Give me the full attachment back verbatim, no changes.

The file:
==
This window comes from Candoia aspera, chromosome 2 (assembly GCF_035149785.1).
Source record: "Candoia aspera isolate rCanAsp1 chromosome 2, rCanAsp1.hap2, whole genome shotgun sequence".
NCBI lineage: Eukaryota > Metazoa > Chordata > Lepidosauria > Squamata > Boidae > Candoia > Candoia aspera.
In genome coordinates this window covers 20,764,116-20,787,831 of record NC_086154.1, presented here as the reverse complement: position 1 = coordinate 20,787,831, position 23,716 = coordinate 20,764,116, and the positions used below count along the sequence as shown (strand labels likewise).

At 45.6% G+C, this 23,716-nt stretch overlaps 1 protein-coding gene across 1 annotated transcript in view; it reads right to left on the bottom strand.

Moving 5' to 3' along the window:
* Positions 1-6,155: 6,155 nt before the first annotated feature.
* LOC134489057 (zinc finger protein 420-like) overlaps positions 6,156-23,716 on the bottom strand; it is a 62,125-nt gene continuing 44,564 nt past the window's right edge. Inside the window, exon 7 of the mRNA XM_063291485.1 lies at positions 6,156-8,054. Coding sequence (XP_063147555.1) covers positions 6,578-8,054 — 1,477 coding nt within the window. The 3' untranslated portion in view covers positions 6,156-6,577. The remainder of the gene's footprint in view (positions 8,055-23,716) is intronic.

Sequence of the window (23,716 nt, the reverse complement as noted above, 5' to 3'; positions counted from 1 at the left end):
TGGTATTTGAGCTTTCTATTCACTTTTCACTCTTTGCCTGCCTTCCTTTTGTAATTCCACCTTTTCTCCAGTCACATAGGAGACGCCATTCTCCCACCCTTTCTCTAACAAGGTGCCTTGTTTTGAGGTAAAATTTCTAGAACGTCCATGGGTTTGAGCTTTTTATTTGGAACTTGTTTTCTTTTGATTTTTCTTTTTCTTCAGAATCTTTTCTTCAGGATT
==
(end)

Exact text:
This window comes from Candoia aspera, chromosome 2 (assembly GCF_035149785.1).
Source record: "Candoia aspera isolate rCanAsp1 chromosome 2, rCanAsp1.hap2, whole genome shotgun sequence".
NCBI lineage: Eukaryota > Metazoa > Chordata > Lepidosauria > Squamata > Boidae > Candoia > Candoia aspera.
In genome coordinates this window covers 20,764,116-20,787,831 of record NC_086154.1, presented here as the reverse complement: position 1 = coordinate 20,787,831, position 23,716 = coordinate 20,764,116, and the positions used below count along the sequence as shown (strand labels likewise).

At 45.6% G+C, this 23,716-nt stretch overlaps 1 protein-coding gene across 1 annotated transcript in view; it reads right to left on the bottom strand.

Moving 5' to 3' along the window:
* Positions 1-6,155: 6,155 nt before the first annotated feature.
* LOC134489057 (zinc finger protein 420-like) overlaps positions 6,156-23,716 on the bottom strand; it is a 62,125-nt gene continuing 44,564 nt past the window's right edge. Inside the window, exon 7 of the mRNA XM_063291485.1 lies at positions 6,156-8,054. Coding sequence (XP_063147555.1) covers positions 6,578-8,054 — 1,477 coding nt within the window. The 3' untranslated portion in view covers positions 6,156-6,577. The remainder of the gene's footprint in view (positions 8,055-23,716) is intronic.

Sequence of the window (23,716 nt, the reverse complement as noted above, 5' to 3'; positions counted from 1 at the left end):
TGGTATTTGAGCTTTCTATTCACTTTTCACTCTTTGCCTGCCTTCCTTTTGTAATTCCACCTTTTCTCCAGTCACATAGGAGACGCCATTCTCCCACCCTTTCTCTAACAAGGTGCCTTGTTTTGAGGTAAAATTTCTAGAACGTCCATGGGTTTGAGCTTTTTATTTGGAACTTGTTTTCTTTTGATTTTTCTTTTTCTTCAGAATCTTTTCTTCAGGATT